You might not worry about calorie count when you dip into a hearty bowl of warm pho. There’s nothing better than eating noodles and savoring the unbeatable flavor of the broth and fresh herbs.
In the meantime, as you’re sitting back, enjoying delicious pho, you might need to know more about pho, then you are in right place.
WHAT IS PHO?
Pho (pronounced “fuh”) is a Vietnamese broth-based soup that has recently gained world traction. Its popularity has spread overseas due to both Vietnamese emigration and a rising number of tourists going home to receive their daily fix of pho.
Traditional pho is prepared by simmering beef bones, ginger, onions, and other spices in a broth that simmers slowly on low heat for at least several hours.
A variety of herbs, such as cilantro and basil, are then added to the rice noodles, called Banh pho. In the end, thinly sliced meat and chicken are incorporated into the hot broth.
In addition to noodles and herbs, pho comes with a spicy broth that’s packed with noodles. It is often eaten as a breakfast dish in Vietnam, but it’s delicious any time of day!
WHAT MAKES PHO DIFFERENT FROM OTHER SOUPS?
There are wide variety of Asian soups exist, what makes pho special?
- In traditional Pho preparations, bone broth (usually beef) gives the soup an earthy flavor and texture unique from ramen and far from the vegetable soup your grandmother makes.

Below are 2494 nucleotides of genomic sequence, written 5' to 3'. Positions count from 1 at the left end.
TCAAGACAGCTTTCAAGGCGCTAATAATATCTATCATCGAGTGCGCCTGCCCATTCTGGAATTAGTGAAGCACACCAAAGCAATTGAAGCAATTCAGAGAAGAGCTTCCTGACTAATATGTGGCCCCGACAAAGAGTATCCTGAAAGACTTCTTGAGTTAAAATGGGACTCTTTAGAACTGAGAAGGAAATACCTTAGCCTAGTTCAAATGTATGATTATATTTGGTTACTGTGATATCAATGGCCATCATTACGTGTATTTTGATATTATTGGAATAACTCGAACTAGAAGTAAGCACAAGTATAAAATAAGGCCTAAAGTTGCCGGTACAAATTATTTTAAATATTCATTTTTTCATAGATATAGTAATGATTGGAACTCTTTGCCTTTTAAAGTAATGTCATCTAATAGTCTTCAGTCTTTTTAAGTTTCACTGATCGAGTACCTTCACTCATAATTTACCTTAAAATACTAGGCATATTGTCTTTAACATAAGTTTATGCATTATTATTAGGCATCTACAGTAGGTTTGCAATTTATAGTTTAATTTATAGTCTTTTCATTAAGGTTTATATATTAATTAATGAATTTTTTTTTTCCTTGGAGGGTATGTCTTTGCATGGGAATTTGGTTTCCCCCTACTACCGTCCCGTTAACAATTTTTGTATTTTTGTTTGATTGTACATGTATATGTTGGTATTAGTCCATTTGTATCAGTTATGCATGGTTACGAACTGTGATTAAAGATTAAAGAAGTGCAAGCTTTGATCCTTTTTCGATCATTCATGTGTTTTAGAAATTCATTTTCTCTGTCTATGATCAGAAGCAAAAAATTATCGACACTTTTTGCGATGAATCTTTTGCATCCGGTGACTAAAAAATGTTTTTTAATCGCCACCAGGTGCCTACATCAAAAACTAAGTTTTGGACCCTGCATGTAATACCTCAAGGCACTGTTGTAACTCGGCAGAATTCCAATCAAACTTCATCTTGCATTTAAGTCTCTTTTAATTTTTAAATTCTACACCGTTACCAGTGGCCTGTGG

- In today’s world, of course, vegetable stocks are frequently used to make pho, which makes it a healthy one as well!
- Anise, ginger, onions, chilies, onions, and more are infused into the broth, making it incredibly flavorful.
- Pho is a dish that’s cooked slowly. A long-cooked pho is said to be the best.
- Often, soy sauce, tamari, or fish sauce are also added to the mix for an added layer of flavor that provides an exotic taste and aroma.
NUTRITIONAL INFORMATION FOR PHO
- Serving size: 500 calories
- 6 grams of fiber
- 5 grams of fat
- 20 grams of protein
- 100 grams of carbs from pho
Besides vitamin A, iron, magnesium, and sodium, pho soup nutrition also contains other vitamins, minerals, and nutrients.
In addition, the content of these minerals varies according to the types of ingredients: a meat-based broth will have more sodium than a vegetable-based broth, for example.
Benefits Of Eating Pho
- In some cultures, pho is considered a form of healing broth. This hearty soup will keep away winter illnesses or revive you after catching a cold or flu.
- A bowl of pho offers several health benefits, so let’s examine these advantages in more detail and discover their sources.
- Bone broth may improve joint health. Bone broth contains factors that may be beneficial for joint health, such as glucosamine, chondroitin, and collagen. In regular diets, only small amounts of these substances are available.
- Ginger reduces inflammation. Research suggests gingerol may help relieve joint inflammation and pain by reducing inflammation and inflammation-causing compounds.
- Vegetables and herbs are highly nutritious. Many potent anti-inflammatory compounds in the herbs and vegetables that make up pho, including Thai basil, cilantro, green onions, and chilies.
PHO IS GOOD FOR THE TUMMY
It is said that pho is good for the stomach because of the ginger in it and its refreshing, wholesome qualities.
You can consume pho when you feel sick to alleviate stomach pains, keep you full, and prepare you for a fight with the illness.